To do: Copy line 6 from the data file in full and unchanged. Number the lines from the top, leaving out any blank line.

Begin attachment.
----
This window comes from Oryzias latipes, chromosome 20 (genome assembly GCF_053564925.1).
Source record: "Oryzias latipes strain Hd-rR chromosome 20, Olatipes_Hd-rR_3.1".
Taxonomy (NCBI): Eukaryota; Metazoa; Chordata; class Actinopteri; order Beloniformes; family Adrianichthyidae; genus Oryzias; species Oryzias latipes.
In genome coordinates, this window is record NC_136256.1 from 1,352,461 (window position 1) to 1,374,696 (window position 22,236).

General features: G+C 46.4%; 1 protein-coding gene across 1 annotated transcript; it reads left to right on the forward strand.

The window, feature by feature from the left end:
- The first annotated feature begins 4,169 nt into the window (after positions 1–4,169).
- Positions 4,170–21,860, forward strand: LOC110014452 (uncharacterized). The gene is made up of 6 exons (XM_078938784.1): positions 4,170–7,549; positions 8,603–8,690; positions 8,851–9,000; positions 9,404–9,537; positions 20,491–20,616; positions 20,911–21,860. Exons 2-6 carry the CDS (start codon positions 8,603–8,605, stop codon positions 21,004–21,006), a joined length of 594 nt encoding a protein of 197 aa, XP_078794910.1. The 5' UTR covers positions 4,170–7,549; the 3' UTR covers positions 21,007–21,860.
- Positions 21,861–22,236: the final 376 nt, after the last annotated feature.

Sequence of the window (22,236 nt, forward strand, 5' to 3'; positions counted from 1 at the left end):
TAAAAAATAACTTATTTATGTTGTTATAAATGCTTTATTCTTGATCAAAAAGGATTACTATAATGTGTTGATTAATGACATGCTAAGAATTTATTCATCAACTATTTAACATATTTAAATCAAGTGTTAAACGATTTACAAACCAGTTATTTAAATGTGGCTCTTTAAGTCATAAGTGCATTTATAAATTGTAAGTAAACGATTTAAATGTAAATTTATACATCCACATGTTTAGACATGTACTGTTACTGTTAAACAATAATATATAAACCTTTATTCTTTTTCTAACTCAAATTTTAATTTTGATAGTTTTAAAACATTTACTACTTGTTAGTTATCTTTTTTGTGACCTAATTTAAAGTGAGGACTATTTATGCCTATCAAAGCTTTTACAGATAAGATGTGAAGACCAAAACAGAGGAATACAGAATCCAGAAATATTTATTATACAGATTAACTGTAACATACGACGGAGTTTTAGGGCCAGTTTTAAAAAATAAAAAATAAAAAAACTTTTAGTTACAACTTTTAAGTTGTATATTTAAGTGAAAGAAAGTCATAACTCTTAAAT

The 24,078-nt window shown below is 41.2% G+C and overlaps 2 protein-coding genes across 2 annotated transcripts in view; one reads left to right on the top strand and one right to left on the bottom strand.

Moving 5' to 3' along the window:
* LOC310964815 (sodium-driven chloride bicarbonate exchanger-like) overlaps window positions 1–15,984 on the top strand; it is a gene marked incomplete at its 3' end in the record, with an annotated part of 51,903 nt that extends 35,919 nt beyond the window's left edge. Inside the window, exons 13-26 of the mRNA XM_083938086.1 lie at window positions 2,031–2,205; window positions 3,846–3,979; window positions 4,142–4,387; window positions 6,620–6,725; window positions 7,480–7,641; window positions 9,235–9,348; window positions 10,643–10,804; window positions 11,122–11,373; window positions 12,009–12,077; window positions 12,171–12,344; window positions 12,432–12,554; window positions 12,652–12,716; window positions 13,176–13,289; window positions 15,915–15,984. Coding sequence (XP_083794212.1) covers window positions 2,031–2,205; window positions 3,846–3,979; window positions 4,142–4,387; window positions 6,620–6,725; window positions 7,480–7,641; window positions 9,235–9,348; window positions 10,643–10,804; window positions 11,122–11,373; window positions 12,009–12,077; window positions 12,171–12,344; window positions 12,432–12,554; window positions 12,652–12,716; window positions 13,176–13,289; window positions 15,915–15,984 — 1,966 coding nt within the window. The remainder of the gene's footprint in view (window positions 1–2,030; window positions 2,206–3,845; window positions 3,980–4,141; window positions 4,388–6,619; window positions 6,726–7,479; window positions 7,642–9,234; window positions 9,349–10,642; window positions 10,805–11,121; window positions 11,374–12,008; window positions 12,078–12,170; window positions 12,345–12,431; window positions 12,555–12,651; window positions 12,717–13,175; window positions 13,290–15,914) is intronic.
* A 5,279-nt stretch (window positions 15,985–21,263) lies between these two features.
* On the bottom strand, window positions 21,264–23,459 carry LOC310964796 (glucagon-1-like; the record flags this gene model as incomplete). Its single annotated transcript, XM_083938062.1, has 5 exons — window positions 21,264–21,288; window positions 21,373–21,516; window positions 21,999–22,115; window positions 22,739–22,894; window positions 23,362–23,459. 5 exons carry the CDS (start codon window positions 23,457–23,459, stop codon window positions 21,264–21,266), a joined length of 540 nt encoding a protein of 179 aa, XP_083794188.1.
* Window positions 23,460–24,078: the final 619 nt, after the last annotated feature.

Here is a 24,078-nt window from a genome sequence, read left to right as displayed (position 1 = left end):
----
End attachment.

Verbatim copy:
The window, feature by feature from the left end: